The Sarawakian who can tell male Terubok fish from female

Yusuf Morni at his stall at Medan Niaga Satok, Kuching.

KUCHING: Yusuf Morni is a familiar figure at Medan Niaga Satok here where he sells herring or Terubok fish, a “must-taste” in Sarawak.

He quit school at the age of 13 and started going to sea with his father to catch fish which they sold at the market.

“I have been running this business since I was 15. My passion is the Terubok fish,” said the 35-year-old. He is the fifth of seven siblings, five of whom, including him, are in the fish business.

Business starts as early as 7am and ends at 5pm. Yusuf has two stalls operating seven days a week which only close during the Hari Raya period.

“I have been selling Terubok fish to the extent that I know how to differentiate between males and females. The ones with curved tummies are females and the ones that have flat tummies are males,” he said.

Apart from selling fresh Terubok fish, Yusuf from Kampung Bintawa, Kuching, also sells salted Terubok fish which he gets from Thailand and also a local supplier in Asajaya.

He said it is unnecessary for the salted Terubok fish to be sun-dried. Besides being less salty, they can last for more than six months as long as they are properly cleaned.

“People think that we soak them in salt water but we don’t do that. All you have to do is to remove its gills and guts and rub it with fine salt,” he said.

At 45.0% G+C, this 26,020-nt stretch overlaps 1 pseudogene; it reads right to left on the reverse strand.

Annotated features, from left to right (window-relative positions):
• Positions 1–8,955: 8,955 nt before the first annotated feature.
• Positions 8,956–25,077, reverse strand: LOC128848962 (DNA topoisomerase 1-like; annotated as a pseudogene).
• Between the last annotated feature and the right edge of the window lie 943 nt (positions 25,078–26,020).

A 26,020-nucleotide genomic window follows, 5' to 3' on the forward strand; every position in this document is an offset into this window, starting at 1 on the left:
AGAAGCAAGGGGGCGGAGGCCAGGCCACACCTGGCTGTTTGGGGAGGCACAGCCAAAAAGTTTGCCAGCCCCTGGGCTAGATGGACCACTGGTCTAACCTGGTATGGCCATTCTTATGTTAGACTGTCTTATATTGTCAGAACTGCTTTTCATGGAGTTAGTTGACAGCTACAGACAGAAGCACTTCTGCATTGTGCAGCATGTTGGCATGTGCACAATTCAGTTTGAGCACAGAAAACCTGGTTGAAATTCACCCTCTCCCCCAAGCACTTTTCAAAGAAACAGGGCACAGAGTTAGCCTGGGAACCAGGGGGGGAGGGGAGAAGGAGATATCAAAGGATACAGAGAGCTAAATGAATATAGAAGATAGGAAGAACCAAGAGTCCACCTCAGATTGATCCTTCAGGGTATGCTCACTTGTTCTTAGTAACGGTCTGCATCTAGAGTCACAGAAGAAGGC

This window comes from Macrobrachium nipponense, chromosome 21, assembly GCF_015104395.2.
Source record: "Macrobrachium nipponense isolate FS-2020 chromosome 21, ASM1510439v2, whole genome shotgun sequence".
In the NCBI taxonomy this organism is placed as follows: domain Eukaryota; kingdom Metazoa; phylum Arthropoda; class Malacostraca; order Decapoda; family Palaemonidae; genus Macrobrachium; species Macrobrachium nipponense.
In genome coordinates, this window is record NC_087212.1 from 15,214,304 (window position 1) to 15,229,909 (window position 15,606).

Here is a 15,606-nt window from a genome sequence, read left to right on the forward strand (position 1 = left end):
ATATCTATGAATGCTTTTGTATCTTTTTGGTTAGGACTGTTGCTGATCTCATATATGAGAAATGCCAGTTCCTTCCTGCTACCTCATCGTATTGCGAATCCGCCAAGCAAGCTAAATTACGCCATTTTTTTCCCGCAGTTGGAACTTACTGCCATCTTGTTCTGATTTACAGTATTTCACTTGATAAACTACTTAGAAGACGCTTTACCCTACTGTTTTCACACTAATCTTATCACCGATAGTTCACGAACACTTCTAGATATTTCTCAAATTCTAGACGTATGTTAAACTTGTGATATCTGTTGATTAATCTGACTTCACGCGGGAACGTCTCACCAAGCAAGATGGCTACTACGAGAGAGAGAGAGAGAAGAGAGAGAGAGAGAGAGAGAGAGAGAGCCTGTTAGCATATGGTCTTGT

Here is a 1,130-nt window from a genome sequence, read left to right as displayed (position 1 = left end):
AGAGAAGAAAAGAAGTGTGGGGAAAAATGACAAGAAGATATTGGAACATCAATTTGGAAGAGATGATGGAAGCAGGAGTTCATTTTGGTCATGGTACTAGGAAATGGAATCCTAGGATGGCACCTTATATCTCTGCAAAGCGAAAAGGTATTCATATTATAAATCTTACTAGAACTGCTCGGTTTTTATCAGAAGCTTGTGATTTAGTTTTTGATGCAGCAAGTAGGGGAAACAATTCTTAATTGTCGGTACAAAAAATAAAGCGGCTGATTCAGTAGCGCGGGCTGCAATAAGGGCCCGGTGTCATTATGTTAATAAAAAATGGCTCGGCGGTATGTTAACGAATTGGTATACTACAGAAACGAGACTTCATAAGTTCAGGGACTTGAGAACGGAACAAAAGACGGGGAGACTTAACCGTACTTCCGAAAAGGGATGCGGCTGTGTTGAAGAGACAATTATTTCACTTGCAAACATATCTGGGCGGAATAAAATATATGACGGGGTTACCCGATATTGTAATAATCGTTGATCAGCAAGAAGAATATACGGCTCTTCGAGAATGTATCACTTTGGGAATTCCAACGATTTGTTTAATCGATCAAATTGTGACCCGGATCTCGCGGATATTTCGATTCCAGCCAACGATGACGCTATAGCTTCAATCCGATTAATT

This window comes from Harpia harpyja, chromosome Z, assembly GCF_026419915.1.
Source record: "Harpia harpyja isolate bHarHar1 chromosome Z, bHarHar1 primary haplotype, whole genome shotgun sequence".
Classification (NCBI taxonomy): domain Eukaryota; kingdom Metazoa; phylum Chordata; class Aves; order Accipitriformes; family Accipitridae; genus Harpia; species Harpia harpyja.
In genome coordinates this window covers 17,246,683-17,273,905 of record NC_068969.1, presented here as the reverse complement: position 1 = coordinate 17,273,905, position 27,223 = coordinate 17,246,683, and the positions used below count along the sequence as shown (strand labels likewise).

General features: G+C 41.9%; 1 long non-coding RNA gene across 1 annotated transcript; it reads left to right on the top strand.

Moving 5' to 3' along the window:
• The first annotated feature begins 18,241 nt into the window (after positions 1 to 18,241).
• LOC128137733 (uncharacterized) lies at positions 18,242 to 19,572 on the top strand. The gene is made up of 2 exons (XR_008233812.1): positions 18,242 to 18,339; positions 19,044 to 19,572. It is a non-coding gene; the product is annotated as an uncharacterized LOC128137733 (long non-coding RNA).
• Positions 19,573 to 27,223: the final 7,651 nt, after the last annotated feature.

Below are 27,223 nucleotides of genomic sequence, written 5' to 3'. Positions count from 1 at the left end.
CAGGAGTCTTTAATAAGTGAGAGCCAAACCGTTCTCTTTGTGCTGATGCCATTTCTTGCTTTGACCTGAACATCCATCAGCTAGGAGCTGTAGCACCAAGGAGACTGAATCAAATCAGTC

Yusuf said the fresh Terubok fish taste best when steamed with black beans or “asam keping”. The salted Terubok fish, he said, could be fried with some lime juice added to it.

“The Terubok fish eggs can also be used as a food flavour enhancer for porridge. You don’t need to add soy sauce into your porridge. Some people prefer to steam it in a rice cooker and mix it with lime juice,” he said, adding that there is a high demand for Terubok fish eggs from people in Brunei.

The price of the Terubok fish depends on its size. The imported ones are usually cheaper than the local ones.

Yusuf Morni comparing local and imported salted Terubok fish.

A small local salted Terubok fish is priced at RM15 apiece. The medium-sized ones go for RM20 while the bigger fish cost between RM30 and RM40.

“The price of a large imported Terubok fish is about RM10. You can get two average-sized imported Terubok fish for RM10 and three smaller ones for RM10.

“The local Terubok fish is slightly expensive compared with the ones imported from Thailand due to its seasonality. The local Terubok fish can be found mostly between the months of April and October. The peak season would be from June to August,” he said, adding that the price would increase on normal days.

Because the Terubok fish cannot be found in Sabah and the peninsula, Yusuf receives a lot of customers from these places during the December school holidays.

“I also have Sarawakian customers who reside in countries such as Australia, Holland, New Zealand and Dubai,” he said, adding that he could earn up to RM5,000 a day during school holidays and festive seasons.

Visitors from Sabah and the peninsula buy salted Terubok fish in bulk because it is “one of the must-taste local food apart from the Sarawak layered-cake”, he said.

“The package must be sealed properly and can last for a week. So far, no customers or airlines have ever complained about the smell,” he said.